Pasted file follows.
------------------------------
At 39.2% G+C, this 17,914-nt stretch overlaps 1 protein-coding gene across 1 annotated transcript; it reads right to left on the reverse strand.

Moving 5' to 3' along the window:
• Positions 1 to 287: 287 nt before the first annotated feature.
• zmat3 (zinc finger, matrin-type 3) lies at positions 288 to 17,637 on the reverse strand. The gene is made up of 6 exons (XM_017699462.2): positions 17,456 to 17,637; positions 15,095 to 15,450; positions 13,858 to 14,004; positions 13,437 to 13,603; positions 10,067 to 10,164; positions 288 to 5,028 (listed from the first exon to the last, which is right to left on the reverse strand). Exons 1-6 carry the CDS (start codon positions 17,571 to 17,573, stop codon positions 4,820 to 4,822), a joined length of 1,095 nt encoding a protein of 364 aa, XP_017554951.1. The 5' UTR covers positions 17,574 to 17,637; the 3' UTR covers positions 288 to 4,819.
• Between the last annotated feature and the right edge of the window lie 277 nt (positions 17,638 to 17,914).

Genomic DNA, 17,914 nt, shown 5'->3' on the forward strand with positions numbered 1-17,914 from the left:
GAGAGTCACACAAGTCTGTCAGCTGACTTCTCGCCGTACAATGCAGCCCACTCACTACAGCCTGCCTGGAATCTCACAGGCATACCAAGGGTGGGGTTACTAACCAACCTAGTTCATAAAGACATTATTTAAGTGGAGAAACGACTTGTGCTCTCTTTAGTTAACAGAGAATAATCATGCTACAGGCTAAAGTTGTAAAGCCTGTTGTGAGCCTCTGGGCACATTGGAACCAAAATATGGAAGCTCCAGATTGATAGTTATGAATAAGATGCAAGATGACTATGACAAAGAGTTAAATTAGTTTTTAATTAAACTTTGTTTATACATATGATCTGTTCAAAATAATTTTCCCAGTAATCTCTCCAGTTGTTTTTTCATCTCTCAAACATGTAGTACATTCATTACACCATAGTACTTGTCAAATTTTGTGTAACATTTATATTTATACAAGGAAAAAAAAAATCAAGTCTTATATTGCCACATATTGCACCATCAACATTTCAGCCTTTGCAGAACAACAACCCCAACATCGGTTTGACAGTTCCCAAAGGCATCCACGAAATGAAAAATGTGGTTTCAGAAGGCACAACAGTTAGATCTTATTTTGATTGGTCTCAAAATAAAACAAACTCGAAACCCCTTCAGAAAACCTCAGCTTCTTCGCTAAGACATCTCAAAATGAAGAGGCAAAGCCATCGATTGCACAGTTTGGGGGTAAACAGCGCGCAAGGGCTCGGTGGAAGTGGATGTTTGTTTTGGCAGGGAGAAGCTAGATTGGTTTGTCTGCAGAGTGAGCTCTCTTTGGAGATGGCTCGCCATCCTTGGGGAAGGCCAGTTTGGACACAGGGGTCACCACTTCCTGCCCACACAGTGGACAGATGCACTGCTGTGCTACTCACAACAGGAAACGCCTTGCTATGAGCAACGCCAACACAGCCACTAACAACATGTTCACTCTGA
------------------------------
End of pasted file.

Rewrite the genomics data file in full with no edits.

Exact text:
At 39.2% G+C, this 17,914-nt stretch overlaps 1 protein-coding gene across 1 annotated transcript; it reads right to left on the reverse strand.

Moving 5' to 3' along the window:
• Positions 1 to 287: 287 nt before the first annotated feature.
• zmat3 (zinc finger, matrin-type 3) lies at positions 288 to 17,637 on the reverse strand. The gene is made up of 6 exons (XM_017699462.2): positions 17,456 to 17,637; positions 15,095 to 15,450; positions 13,858 to 14,004; positions 13,437 to 13,603; positions 10,067 to 10,164; positions 288 to 5,028 (listed from the first exon to the last, which is right to left on the reverse strand). Exons 1-6 carry the CDS (start codon positions 17,571 to 17,573, stop codon positions 4,820 to 4,822), a joined length of 1,095 nt encoding a protein of 364 aa, XP_017554951.1. The 5' UTR covers positions 17,574 to 17,637; the 3' UTR covers positions 288 to 4,819.
• Between the last annotated feature and the right edge of the window lie 277 nt (positions 17,638 to 17,914).

Genomic DNA, 17,914 nt, shown 5'->3' on the forward strand with positions numbered 1-17,914 from the left:
GAGAGTCACACAAGTCTGTCAGCTGACTTCTCGCCGTACAATGCAGCCCACTCACTACAGCCTGCCTGGAATCTCACAGGCATACCAAGGGTGGGGTTACTAACCAACCTAGTTCATAAAGACATTATTTAAGTGGAGAAACGACTTGTGCTCTCTTTAGTTAACAGAGAATAATCATGCTACAGGCTAAAGTTGTAAAGCCTGTTGTGAGCCTCTGGGCACATTGGAACCAAAATATGGAAGCTCCAGATTGATAGTTATGAATAAGATGCAAGATGACTATGACAAAGAGTTAAATTAGTTTTTAATTAAACTTTGTTTATACATATGATCTGTTCAAAATAATTTTCCCAGTAATCTCTCCAGTTGTTTTTTCATCTCTCAAACATGTAGTACATTCATTACACCATAGTACTTGTCAAATTTTGTGTAACATTTATATTTATACAAGGAAAAAAAAAATCAAGTCTTATATTGCCACATATTGCACCATCAACATTTCAGCCTTTGCAGAACAACAACCCCAACATCGGTTTGACAGTTCCCAAAGGCATCCACGAAATGAAAAATGTGGTTTCAGAAGGCACAACAGTTAGATCTTATTTTGATTGGTCTCAAAATAAAACAAACTCGAAACCCCTTCAGAAAACCTCAGCTTCTTCGCTAAGACATCTCAAAATGAAGAGGCAAAGCCATCGATTGCACAGTTTGGGGGTAAACAGCGCGCAAGGGCTCGGTGGAAGTGGATGTTTGTTTTGGCAGGGAGAAGCTAGATTGGTTTGTCTGCAGAGTGAGCTCTCTTTGGAGATGGCTCGCCATCCTTGGGGAAGGCCAGTTTGGACACAGGGGTCACCACTTCCTGCCCACACAGTGGACAGATGCACTGCTGTGCTACTCACAACAGGAAACGCCTTGCTATGAGCAACGCCAACACAGCCACTAACAACATGTTCACTCTGA